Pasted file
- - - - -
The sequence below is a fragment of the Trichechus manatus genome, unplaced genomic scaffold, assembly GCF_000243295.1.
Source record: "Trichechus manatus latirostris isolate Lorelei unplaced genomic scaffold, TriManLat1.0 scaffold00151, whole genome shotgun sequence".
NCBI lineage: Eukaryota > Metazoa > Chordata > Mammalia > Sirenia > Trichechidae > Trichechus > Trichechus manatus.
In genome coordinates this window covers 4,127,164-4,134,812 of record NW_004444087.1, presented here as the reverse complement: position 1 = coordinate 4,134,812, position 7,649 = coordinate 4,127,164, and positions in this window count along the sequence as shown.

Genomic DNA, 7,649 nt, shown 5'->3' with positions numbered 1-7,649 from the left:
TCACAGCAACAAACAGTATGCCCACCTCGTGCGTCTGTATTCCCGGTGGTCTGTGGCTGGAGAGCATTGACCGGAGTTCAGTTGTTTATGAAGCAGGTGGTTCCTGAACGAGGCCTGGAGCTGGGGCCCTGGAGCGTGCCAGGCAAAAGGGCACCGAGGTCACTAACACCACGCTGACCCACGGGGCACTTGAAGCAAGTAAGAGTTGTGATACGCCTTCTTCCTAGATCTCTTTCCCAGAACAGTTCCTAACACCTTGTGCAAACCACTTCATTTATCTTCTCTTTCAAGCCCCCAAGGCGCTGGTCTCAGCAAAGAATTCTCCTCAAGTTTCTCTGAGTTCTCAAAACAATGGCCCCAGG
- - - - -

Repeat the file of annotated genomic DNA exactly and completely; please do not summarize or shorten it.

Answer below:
The sequence below is a fragment of the Trichechus manatus genome, unplaced genomic scaffold, assembly GCF_000243295.1.
Source record: "Trichechus manatus latirostris isolate Lorelei unplaced genomic scaffold, TriManLat1.0 scaffold00151, whole genome shotgun sequence".
NCBI lineage: Eukaryota > Metazoa > Chordata > Mammalia > Sirenia > Trichechidae > Trichechus > Trichechus manatus.
In genome coordinates this window covers 4,127,164-4,134,812 of record NW_004444087.1, presented here as the reverse complement: position 1 = coordinate 4,134,812, position 7,649 = coordinate 4,127,164, and positions in this window count along the sequence as shown.

Genomic DNA, 7,649 nt, shown 5'->3' with positions numbered 1-7,649 from the left:
TCACAGCAACAAACAGTATGCCCACCTCGTGCGTCTGTATTCCCGGTGGTCTGTGGCTGGAGAGCATTGACCGGAGTTCAGTTGTTTATGAAGCAGGTGGTTCCTGAACGAGGCCTGGAGCTGGGGCCCTGGAGCGTGCCAGGCAAAAGGGCACCGAGGTCACTAACACCACGCTGACCCACGGGGCACTTGAAGCAAGTAAGAGTTGTGATACGCCTTCTTCCTAGATCTCTTTCCCAGAACAGTTCCTAACACCTTGTGCAAACCACTTCATTTATCTTCTCTTTCAAGCCCCCAAGGCGCTGGTCTCAGCAAAGAATTCTCCTCAAGTTTCTCTGAGTTCTCAAAACAATGGCCCCAGG